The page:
IPCC的土地報告在瑞士日內瓦進行為期一週的全體批准會議後公佈。在本次會議上，政府代表花一個晚上馬拉松式逐行批准了65頁的「決策者摘要」（summary for policymakers，SPM）報告。SPM達成共識後，IPCC也發表了完整的技術報告，將近1,400頁，另外還有補充文件。（SPM批准後，完整報告需要更新，以確保其與修訂後的SPM一致。這個部分尚未完成，因此各章節還可能會根據修訂紀錄文件來更新。）
8日上午的記者會上，IPCC主席Hoesung Lee說明了報告的整體調查結果：「土地是我們生活的地方。土地面臨越來越大的人類壓力，也是解決方案的一部分，但土地無法滿足一切。 」
巴西亞馬遜雨林空照圖。Neil Palmer/CIAT（CC BY-NC-ND 2.0）
雨季洪患，對孟加拉的土地來說已是日常。Amir Jina攝（CC BY-NC-ND 2.0）
科學家已經證明，這每一個環節都受到人為溫室氣體的影響。例如，Carbon Brief曾解釋過人類排放和活動如何引起自1950年以來觀測到的近100％的暖化。IPCC 1.5℃特別報告的結論是，人為引起的全球暖化導致全球強降水頻率、強度和/或數量增加。土地報告則指出，人為引起的氣候變遷使水文循環加劇已經得到相當的證實。
In-depth Q&A: The IPCC’s special report on climate change and land (1/3) by Carbon Brief
This morning in Geneva, the (IPCC) published its special report on climate change and land.
The land provides the “food, feed, fibre, fuel and freshwater” without which human society and its economy “could not exist”, the report says. This provision is under threat from rising global temperatures and “unprecedented” rates of land and freshwater exploitation in recent decades, the report warns.
The full title of the report gives an indication of the catalogue of interlinked and overlapping issues it covers, including “climate change, desertification, land degradation, sustainable land management, food security, and greenhouse gas fluxes in terrestrial ecosystems”.
In this detailed Q&A, Carbon Brief unpacks what the report says about how climate change affects the land and vice versa, as well as other key topics such as food security, and how to tackle the overlapping challenges associated with how humans use the land.
Why did the IPCC produce this report?
The was published at the end of a week-long approval plenary held in Geneva, Switzerland. At this session, government delegates approved the 43-page “” (SPM) overview report line-by-line, culminating in a . Once the SPM was agreed, the IPCC also released the that runs to nearly 1,400 pages, plus supplementary materials.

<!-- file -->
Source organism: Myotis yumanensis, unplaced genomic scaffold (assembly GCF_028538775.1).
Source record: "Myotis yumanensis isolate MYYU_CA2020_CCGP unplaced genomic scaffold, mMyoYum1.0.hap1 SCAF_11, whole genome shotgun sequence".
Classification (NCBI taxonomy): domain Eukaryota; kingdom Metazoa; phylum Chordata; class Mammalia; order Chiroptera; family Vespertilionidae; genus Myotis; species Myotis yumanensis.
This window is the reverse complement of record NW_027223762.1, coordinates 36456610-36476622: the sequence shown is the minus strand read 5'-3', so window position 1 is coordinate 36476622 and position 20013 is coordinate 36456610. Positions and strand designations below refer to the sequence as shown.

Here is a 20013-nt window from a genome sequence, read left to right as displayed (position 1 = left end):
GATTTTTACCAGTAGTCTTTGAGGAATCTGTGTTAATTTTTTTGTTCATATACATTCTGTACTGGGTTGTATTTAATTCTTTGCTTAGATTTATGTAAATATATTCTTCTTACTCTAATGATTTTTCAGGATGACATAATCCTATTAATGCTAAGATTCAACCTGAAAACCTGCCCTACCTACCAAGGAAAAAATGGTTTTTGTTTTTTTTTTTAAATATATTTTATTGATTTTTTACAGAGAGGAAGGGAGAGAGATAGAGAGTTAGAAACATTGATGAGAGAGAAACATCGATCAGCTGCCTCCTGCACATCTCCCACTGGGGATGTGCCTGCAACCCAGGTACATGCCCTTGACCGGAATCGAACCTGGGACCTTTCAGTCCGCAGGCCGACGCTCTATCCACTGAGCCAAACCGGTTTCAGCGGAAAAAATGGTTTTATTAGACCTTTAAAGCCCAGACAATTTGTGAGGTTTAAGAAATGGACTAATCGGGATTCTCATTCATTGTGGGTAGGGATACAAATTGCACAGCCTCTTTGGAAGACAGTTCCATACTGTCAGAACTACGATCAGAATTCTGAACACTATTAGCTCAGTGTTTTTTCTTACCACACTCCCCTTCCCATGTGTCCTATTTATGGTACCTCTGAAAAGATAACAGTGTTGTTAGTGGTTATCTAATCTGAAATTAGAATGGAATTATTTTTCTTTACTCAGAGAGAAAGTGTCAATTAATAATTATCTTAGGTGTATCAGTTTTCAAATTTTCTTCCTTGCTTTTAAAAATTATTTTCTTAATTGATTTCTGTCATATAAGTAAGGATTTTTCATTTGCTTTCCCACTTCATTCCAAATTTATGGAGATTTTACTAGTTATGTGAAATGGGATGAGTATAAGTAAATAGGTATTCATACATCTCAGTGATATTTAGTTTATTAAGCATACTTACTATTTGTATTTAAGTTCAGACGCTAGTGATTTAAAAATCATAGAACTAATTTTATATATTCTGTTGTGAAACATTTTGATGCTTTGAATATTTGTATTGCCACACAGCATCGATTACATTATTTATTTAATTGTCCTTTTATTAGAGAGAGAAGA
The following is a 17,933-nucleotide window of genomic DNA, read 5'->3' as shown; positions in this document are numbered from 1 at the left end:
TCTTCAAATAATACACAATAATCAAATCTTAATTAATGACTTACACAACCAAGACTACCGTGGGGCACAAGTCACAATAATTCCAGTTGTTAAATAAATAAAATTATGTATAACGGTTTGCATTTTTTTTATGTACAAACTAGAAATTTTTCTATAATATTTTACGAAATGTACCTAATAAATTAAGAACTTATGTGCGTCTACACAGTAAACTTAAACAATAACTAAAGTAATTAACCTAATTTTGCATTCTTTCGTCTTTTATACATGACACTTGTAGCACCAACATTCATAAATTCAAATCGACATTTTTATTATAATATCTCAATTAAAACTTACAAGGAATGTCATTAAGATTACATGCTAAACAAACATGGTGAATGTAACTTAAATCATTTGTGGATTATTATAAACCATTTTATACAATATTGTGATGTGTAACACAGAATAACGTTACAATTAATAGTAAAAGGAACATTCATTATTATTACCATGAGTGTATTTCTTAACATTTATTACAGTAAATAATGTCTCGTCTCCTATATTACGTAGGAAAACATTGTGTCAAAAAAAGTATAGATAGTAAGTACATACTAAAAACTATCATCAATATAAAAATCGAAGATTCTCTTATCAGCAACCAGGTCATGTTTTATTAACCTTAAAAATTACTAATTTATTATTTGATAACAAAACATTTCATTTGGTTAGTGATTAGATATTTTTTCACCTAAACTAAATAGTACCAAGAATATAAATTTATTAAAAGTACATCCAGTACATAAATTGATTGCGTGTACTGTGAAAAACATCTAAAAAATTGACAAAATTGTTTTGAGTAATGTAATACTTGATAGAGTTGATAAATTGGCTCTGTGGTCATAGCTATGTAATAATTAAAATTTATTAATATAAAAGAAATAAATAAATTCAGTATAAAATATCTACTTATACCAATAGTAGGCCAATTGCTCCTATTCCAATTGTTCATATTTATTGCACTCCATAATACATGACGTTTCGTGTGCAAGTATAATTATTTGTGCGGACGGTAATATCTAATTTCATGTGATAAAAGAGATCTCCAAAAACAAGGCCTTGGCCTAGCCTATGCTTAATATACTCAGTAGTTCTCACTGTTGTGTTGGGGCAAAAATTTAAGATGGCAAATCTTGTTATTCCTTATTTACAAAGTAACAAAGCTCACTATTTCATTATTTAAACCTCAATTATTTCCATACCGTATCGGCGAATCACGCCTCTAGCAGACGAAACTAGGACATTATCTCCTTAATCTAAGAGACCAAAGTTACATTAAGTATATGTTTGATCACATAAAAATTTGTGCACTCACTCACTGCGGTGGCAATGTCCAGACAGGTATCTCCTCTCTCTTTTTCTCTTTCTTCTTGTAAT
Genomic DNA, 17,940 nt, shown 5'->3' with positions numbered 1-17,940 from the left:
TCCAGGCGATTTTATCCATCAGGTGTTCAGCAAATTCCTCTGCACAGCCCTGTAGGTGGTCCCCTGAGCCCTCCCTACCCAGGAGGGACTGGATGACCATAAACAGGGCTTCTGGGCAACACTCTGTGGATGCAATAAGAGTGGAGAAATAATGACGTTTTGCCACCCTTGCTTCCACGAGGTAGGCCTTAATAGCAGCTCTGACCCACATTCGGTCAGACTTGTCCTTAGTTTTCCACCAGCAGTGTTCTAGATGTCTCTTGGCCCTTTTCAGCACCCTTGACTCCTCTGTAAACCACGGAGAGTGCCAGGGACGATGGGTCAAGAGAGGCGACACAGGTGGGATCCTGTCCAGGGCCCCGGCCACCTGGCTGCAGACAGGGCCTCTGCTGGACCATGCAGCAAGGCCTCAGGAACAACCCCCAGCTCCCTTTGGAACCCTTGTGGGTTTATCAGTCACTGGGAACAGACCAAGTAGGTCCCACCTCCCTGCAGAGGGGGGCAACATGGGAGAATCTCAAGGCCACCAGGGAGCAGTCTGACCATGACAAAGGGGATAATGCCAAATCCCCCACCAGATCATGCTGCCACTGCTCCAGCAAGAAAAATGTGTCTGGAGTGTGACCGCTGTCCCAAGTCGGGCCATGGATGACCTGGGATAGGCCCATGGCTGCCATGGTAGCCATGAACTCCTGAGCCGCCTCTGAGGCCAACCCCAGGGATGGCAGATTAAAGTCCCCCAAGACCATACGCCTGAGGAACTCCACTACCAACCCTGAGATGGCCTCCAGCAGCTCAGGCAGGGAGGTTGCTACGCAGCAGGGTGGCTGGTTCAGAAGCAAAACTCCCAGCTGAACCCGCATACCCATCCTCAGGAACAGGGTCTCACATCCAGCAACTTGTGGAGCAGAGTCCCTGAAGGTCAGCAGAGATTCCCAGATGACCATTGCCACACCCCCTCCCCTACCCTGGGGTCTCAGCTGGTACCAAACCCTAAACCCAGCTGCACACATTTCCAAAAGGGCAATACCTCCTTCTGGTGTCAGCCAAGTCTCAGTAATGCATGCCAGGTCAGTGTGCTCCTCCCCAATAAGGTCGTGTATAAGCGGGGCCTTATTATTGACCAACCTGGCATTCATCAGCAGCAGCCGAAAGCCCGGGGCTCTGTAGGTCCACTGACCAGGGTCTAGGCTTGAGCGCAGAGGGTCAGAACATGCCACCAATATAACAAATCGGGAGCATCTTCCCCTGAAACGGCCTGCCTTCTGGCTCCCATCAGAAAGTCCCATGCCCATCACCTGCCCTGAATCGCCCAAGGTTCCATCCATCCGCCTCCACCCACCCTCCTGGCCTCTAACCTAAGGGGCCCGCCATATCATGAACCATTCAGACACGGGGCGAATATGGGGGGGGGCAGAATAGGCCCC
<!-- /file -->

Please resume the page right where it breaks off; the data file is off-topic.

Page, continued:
(Following the approval of the SPM, there are some updates that need to be made to the full report to ensure it is consistent with the revised SPM. These have not yet been made and so the are subject to changes listed in a .)
The land report was originally commissioned by the IPCC at an April 2016 (pdf). A draft outline for the report was subsequently adopted at a (pdf), in March 2017.
The (pdf) of – selected in July 2017 – is made up of 107 experts from 52 countries. They have been supported by dozens of contributing authors on each chapter.
Tomorrow the will release the —the Special Report on and Land.
The report brings together the most knowledgeable experts and the most reliable science to explore the interlinkages between climate change and land usage.
— IPBES (@IPBES)
Speaking at a press conference this morning, IPCC chair explained what he viewed to be the “high level findings” of this report:
“Land is where we live. Land is under growing human pressure and is part of the solution, but land can not do it all.”
The land report is the second special report that the IPCC is due to publish this year. The second – on – is due in September this year. The IPCC also published a special report on in October 2018.
The aim of these special reports is to provide “”. They complement the main “” that the IPCC publishes every five or six years.
The new report is the first from the IPCC with land as a central focus, since the in 2000.
of the full report sets out what is included in the definition of “land”:
“The terrestrial portion of the biosphere that comprises the natural resources (soil, near surface air, vegetation and other biota, and water), the ecological processes, topography, and human settlements and infrastructure that operate within that system.”
And opens by emphasising the importance of this land to human civilisation:
“Neither our individual or societal identities, nor the world’s economy would exist without the multiple resources, services and livelihood systems provided by land ecosystems and biodiversity.”
The report says these contribute an annual value of $75-85tn to the global economy (in the year 2011, based on the value of the US dollar in 2007), putting it far in excess of the .
As the figure below – from the SPM – illustrates, humans currently appropriate close to three-quarters of the ice-free land globally. Around 12-14% of this area has been converted for growing crops (yellow); 22% is made up of managed or planted forests (blue); and 37% is grassland adopted for grazing and other uses (green). The rectangles in orange on the right-hand side indicate the land currently unused by humans.